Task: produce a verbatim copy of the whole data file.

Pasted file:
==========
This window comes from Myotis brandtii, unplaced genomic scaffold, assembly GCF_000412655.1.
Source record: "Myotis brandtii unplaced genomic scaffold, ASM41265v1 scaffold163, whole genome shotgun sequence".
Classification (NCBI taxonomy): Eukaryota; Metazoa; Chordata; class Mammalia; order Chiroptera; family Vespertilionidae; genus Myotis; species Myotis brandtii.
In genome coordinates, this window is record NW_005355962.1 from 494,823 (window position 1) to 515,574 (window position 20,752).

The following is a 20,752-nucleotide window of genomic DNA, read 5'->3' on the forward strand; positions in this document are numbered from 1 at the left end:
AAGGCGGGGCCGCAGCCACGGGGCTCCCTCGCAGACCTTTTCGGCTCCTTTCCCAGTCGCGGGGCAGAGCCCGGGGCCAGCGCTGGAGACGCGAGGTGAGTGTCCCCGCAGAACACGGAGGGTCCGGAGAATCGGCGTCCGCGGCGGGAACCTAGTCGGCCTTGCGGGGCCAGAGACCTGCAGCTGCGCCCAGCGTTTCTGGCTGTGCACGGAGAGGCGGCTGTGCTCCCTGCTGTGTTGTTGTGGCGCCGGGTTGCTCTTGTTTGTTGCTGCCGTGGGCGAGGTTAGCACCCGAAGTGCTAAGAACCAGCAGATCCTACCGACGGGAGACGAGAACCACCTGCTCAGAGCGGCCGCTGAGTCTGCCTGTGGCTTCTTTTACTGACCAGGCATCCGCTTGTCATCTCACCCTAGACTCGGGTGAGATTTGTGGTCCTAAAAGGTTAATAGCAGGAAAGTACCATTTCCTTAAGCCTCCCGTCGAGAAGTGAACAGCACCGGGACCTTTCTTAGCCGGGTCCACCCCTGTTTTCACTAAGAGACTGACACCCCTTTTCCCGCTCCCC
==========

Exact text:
This window comes from Myotis brandtii, unplaced genomic scaffold, assembly GCF_000412655.1.
Source record: "Myotis brandtii unplaced genomic scaffold, ASM41265v1 scaffold163, whole genome shotgun sequence".
Classification (NCBI taxonomy): Eukaryota; Metazoa; Chordata; class Mammalia; order Chiroptera; family Vespertilionidae; genus Myotis; species Myotis brandtii.
In genome coordinates, this window is record NW_005355962.1 from 494,823 (window position 1) to 515,574 (window position 20,752).

The following is a 20,752-nucleotide window of genomic DNA, read 5'->3' on the forward strand; positions in this document are numbered from 1 at the left end:
AAGGCGGGGCCGCAGCCACGGGGCTCCCTCGCAGACCTTTTCGGCTCCTTTCCCAGTCGCGGGGCAGAGCCCGGGGCCAGCGCTGGAGACGCGAGGTGAGTGTCCCCGCAGAACACGGAGGGTCCGGAGAATCGGCGTCCGCGGCGGGAACCTAGTCGGCCTTGCGGGGCCAGAGACCTGCAGCTGCGCCCAGCGTTTCTGGCTGTGCACGGAGAGGCGGCTGTGCTCCCTGCTGTGTTGTTGTGGCGCCGGGTTGCTCTTGTTTGTTGCTGCCGTGGGCGAGGTTAGCACCCGAAGTGCTAAGAACCAGCAGATCCTACCGACGGGAGACGAGAACCACCTGCTCAGAGCGGCCGCTGAGTCTGCCTGTGGCTTCTTTTACTGACCAGGCATCCGCTTGTCATCTCACCCTAGACTCGGGTGAGATTTGTGGTCCTAAAAGGTTAATAGCAGGAAAGTACCATTTCCTTAAGCCTCCCGTCGAGAAGTGAACAGCACCGGGACCTTTCTTAGCCGGGTCCACCCCTGTTTTCACTAAGAGACTGACACCCCTTTTCCCGCTCCCC